Rare animals
Find rare and non-game animals.
Rare plants
Learn about plants on the Natural Heritage Working List.
Rare lichens
Discover Wisconsin's lichens.
Natural communities
Explore Wisconsin's natural communities.
Other features
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Contact information
For information on Wisconsin's natural communities, contact:
Ryan O'Connor
Natural Heritage Inventory Ecologist



General natural community overview

Aspen and birch-dominated forests make up a significant part of the forested landscape in northern Wisconsin. Although this type only occupied approximately 4% of northern Wisconsin circa 1800 (Schulte et al. 2002), it is now the second most common forest cover type in that region after maple. Aspen-birch is not a tracked natural community by the Natural Heritage Inventory (NHI), as it is a short-term early successional stage that under natural conditions would give way to other, more mature, forest types. However, Aspen-birch forests receive a high degree of management emphasis on both public and private lands due to their significance to the forest products industry and importance to several wildlife species, and are described here to present a more complete picture of forest types in Wisconsin, as well as to illustrate how managers can increase habitat suitability for a greater variety of species within Aspen-birch forests if desired.

Aspen and birch-dominated forests can occur on a wide variety of landforms and soil conditions from outwash sand to lacustrine clay and from dry to wet moisture regimes. Stands with 50% or more of their basal area in trembling aspen (Populus tremuloides), big-toothed aspen (Populus grandidentata), or paper birch (Betula papyrifera) are included here; for stands with a smaller component of aspen and birch, see the relevant NHI community type. Aspen is a "pioneer" tree species generally growing in even-aged stands regenerated following a major disturbance such as catastrophic fire, blow down, clearcut, or coppice harvest. Aspen often outgrows other associated species and can form nearly pure stands. In undisturbed or unmanaged stands, more tolerant associates replace aspen over time through natural succession.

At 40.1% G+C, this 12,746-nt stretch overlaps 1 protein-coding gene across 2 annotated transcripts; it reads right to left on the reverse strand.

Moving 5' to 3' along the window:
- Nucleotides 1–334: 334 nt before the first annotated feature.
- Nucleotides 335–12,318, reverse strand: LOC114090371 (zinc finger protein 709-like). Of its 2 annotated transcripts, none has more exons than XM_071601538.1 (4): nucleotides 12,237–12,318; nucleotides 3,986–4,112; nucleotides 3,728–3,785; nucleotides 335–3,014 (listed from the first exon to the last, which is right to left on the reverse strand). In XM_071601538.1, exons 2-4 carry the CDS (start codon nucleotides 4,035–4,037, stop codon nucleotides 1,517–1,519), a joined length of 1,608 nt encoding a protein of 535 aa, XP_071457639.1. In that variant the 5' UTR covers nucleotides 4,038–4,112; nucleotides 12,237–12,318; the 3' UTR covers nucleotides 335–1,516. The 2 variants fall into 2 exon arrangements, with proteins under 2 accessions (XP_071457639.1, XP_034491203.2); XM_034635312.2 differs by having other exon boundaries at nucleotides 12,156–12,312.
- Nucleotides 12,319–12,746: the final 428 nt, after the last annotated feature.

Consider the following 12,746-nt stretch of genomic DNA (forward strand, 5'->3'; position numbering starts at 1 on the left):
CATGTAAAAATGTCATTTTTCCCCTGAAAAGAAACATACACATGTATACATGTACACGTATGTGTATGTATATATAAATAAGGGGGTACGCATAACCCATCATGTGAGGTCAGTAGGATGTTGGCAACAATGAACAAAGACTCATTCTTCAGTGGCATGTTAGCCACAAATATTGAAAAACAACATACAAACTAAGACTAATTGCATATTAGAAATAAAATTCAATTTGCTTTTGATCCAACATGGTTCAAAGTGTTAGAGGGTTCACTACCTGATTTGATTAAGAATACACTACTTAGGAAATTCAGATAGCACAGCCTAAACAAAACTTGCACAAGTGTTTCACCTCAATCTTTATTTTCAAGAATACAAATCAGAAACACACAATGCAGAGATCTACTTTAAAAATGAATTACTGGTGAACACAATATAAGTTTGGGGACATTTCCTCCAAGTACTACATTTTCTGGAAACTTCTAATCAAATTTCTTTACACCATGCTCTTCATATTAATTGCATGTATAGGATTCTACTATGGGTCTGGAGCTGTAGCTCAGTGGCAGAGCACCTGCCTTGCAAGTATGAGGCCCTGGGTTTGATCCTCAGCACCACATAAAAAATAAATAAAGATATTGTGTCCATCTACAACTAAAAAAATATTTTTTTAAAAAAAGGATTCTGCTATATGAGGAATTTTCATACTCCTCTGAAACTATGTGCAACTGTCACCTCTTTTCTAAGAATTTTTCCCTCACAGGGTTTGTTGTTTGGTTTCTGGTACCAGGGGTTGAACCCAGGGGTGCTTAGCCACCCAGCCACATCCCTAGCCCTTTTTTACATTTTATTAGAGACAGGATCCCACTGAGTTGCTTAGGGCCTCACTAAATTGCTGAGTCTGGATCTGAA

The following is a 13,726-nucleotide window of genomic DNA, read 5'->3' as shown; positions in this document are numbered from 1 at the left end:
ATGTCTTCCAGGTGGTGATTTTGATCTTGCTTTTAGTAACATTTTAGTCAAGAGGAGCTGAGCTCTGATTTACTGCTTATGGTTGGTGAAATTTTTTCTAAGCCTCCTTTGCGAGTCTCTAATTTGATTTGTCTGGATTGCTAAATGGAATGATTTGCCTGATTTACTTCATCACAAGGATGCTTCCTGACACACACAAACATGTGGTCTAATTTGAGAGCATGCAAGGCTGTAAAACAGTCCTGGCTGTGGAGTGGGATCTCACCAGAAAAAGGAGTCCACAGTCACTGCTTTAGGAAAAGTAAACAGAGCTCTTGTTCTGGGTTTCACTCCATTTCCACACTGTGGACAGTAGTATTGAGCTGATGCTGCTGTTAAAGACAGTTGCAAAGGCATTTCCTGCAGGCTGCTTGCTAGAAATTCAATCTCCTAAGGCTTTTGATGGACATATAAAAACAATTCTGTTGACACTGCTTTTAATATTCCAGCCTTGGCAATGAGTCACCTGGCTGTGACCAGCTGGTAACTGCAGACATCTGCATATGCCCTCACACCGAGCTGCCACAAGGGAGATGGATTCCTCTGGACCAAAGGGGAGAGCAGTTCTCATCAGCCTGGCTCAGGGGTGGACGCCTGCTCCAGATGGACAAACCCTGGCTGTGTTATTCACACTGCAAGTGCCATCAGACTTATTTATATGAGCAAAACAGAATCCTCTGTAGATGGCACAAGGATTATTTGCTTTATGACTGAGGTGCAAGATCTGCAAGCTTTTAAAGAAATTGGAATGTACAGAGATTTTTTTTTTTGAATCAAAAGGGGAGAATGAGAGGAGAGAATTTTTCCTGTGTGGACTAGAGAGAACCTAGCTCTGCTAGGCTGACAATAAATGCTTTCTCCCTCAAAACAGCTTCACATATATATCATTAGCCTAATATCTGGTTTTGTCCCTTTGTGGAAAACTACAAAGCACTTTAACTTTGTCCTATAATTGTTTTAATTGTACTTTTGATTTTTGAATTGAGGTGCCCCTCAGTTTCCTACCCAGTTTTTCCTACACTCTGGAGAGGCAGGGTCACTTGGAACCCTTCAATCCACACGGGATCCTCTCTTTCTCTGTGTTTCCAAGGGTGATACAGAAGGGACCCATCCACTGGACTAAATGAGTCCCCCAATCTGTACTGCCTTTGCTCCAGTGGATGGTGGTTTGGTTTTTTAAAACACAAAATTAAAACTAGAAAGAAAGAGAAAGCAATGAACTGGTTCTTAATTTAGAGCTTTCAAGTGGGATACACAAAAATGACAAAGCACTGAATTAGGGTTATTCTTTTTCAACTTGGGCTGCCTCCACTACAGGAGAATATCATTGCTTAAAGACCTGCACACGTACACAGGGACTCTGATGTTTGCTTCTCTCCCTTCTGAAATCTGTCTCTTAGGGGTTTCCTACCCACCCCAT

Other tree species associated with aspen and birch are variable and depend greatly on the soil type and moisture regime, but may include red maple (Acer rubrum), balsam fir (Abies balsamea), red oak (Quercus rubra), eastern white pine (Pinus strobus), and on mesic sites, sugar maple (Acer saccharum). Most other major tree species occurring in Wisconsin can also be found as occasional associates in aspen stands. Shrubs are also variable depending on the age of the stand and moisture regime but are typically absent to sparse when stands are young, dog-hair thickets, gradually increasing in density over time. Exceptions to this trend are clonal species that persist under moderate shade and resprout aggressively when cut, such as hazelnut. The groundlayer is also extremely variable, depending greatly on soil type, moisture regime, and past disturbance.

Several bird SGCN (e.g. Golden-winged Warbler) utilize young stands of aspen at various life history stages. Other SGCN utilize conifers embedded within aspen stands, such as Swainson's Thrush, which requires a dense understory of spruce and fir. Maintaining or increasing the conifer component is necessary for most SGCN to utilize these forests. In addition, landscape context is critical for most SGCN that utilize aspen and birch forests for part of their life cycle.

Rare animals

Species of Greatest Conservation Need

Wisconsin Wildlife Action Plan graphic

The following Species of Greatest Conservation Need are listed according to their level of association with the Aspen-Birch natural community type, based on the findings in Wisconsin's 2015 Wildlife Action Plan.

Scores: 3 = high association, 2 = moderate association, and 1 = low association. See the key to association scores for complete definitions.